William McCallum House
William McCallum House
|Location||507 E. Lincolnway, Valparaiso, Indiana|
|Area||less than one acre|
|NRHP Reference #||06001293|
|Added to NRHP||January 25, 2007|
Built in 1887 by William B. McCallum, this Italianate Style house contains many of the basic elements of Italianate design, including brick masonry, deep eves, thick cornice features of wood and protruding flattened arch brick window lintels and a two-story bay window.
William McCallum, with his wife Susan and their two children came to United States from Canada in 1878. He is listed as a “dry goods merchant” in 1884 with a store at 13 East Main, a few blocks west of his home. In 1899-1900, the firm of Specht-Finney-Skinner opened a department store at 11 East Main. McCallum appeared to have joined that firm as he was no longer listed as self-employed. At age 84, according to the 1930 Census, McCallum was still working as a dry goods salesman. In that year, the house was valued at $12,000.
In 1884, William McCallum and his wife Susan purchased the property on the northwest corner of Main and College Avenue, which was part of the Woodhull Addition. The following year, construction began on his house, designed and built by Henry Lemster. It cost about $10,500. Between 1893 and 1902, the city revised its street number system, such that the home was variously numbered: ‘’81 East Main’’. ‘’99 East Main’’ and ‘’507 East Main.’’  When the Lincoln Highway was dedicated in 1928 by the Boy Scouts, the city decided to rename Main Street as Lincolnway. Today, the McCallum’s address is “507 Lincolnway.”
The McCallums took in boarders for several years between the 1920 census and the 1930. Glen and Clara Dean purchased the house after 1930, but before 1938. Dean was the son of the founder of Valparaiso Plumbing Company, Lyman Dean. They were located at 210 East Lincolnway in the mid-twentieth century. The Lyman Deans lived at 502 College Avenue, a few block south. Dean’s plumbing and heating firm installed the indoor plumbing.
Between 1938 and the 1950s, numerous renovations were made. The first was to create an apartment on the second floor, then a second apartment on that floor. Finally, a third apartment was created on the first floor. The Deans claimed also to have taken out all the poplar flooring in the house and replaced it with oak. During these years, they found the original interior shutters. After repairs and staining, they were reinstalled.
In 1947, the house to William and Ray Von Doehren. In the 1950s, Mrs. Von Doehren added a family room with a fireplace and a garage on the southside of the house, along with a white clapboard “bump-out” on the west side of the kitchen. The house remained divided into three apartments.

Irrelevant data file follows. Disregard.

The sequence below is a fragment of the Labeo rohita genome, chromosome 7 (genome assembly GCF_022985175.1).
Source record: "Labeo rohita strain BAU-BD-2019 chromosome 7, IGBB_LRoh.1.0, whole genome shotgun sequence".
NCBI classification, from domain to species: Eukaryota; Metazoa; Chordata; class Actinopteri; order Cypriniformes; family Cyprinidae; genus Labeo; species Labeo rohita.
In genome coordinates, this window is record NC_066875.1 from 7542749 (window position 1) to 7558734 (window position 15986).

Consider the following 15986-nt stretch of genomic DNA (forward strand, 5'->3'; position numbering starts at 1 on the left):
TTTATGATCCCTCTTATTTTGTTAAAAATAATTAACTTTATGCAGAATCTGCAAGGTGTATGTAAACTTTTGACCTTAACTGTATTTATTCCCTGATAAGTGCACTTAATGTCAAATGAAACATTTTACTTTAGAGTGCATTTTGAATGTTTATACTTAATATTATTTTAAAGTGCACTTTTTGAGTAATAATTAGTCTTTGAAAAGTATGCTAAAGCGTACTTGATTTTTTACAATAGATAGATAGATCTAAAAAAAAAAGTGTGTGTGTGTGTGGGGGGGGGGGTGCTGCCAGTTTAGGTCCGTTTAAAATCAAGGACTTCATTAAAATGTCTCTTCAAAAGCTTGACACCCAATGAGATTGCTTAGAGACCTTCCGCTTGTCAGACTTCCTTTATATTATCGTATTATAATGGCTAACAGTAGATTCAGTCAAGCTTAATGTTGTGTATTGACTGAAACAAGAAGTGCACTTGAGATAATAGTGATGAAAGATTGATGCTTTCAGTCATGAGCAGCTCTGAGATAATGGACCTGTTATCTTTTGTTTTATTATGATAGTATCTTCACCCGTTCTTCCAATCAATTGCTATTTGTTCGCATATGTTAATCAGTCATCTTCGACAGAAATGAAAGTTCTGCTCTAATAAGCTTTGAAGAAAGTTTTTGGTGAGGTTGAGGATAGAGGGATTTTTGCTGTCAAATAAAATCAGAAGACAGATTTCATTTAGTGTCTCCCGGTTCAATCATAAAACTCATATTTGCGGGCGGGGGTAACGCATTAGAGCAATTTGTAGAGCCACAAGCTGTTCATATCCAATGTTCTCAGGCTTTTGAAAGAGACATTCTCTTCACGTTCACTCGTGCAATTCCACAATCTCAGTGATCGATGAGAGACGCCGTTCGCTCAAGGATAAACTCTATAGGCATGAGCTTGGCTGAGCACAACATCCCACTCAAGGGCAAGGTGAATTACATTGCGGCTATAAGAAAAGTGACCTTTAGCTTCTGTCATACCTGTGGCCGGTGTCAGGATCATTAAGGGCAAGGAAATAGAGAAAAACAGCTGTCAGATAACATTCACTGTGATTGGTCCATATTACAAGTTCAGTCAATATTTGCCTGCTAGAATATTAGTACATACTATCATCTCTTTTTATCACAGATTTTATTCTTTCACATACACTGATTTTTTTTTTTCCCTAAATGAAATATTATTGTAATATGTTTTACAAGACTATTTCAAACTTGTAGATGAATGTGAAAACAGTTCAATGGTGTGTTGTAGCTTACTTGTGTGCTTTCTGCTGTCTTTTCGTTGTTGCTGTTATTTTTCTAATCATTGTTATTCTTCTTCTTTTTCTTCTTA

Upon the death of Mrs. Von Doehren the house was given to Harriet Troxel. She and her husband, Bob Troxel, moved in around 1980. She willed the house to her daughter, Sharon Swihart. She and her husband moved to the house in 2001. As the tenants have moved out, the Swiharts began to convert it back to a single-family residence.
The house was constructed circa 1885 as a two-story, double brick, asymmetrical Italianate residence with a low hip-and-gable roof system. The exterior walls are English bond brick. The neighborhood contains similar houses on tree-covered lots. The interior is approximately 5,000 sq ft.
The front façade, on the south, include a Colonial Revival porch and a two-story bay. Two wooden Tuscan columns support porch roof. Above the front door is a rectangular glass transom of beveled and leaded white glass with the house number backed in red. West of the porch is the two-story bay with floor to ceiling windows. The crowns are finished with a two-brick drop or pendant with sandstone sills. The cornice is most apparent on the south facade, but is complete all around the house. Eave brackets are in pairs, and applied to a tall paneled trim band.
The house has been placed on the National Register of Historic Structures for the Italianate architecture.
- Asymmetrical hipped roof,
- gabled roof pitch on north section,
- protruding flattened brick arches above the windows,
- wooden double brackets along the deep molded cornice,
- brick bay window on the front façade,
- Centered Federal style wooden entry porch supported by two wood Tuscan columns,
- wooden boxed window on the west façade, painted white,
- double-hung wooden sash windows,
- double door vestibule,
- rectangular transom window above entry door.
Buildings and districts on the NRHP
- Conrad and Catherine Bloch House
- Haste-Crumpacker House
- Heritage Hall
- Immanuel Lutheran Church
- Dr. David J. Loring Residence and Clinic
- Charles S. and Mary McGill House
- Porter County Jail and Sheriff's House
- Porter County Memorial Opera Hall
- David Garland Rose House
- DeForest Skinner House
- Valparaiso Downtown Commercial District
- Washington Street Historic District (Valparaiso, Indiana)
- Staff (2010-07-09). "National Register Information System". National Register of Historic Places. National Park Service.
- Ordinance NO. 11-2004; An Ordinance to Establish the McCallum House as a single site Historic District within the city of Valparaiso, Indiana;
- "Indiana State Historic Architectural and Archaeological Research Database (SHAARD)" (Searchable database). Department of Natural Resources, Division of Historic Preservation and Archaeology. Retrieved 2016-06-01. Note: This includes Cynthia L. Ogorek (December 2005). "National Register of Historic Places Inventory Nomination Form: William McCallum House" (PDF). Retrieved 2016-06-01. and Accompanying photographs.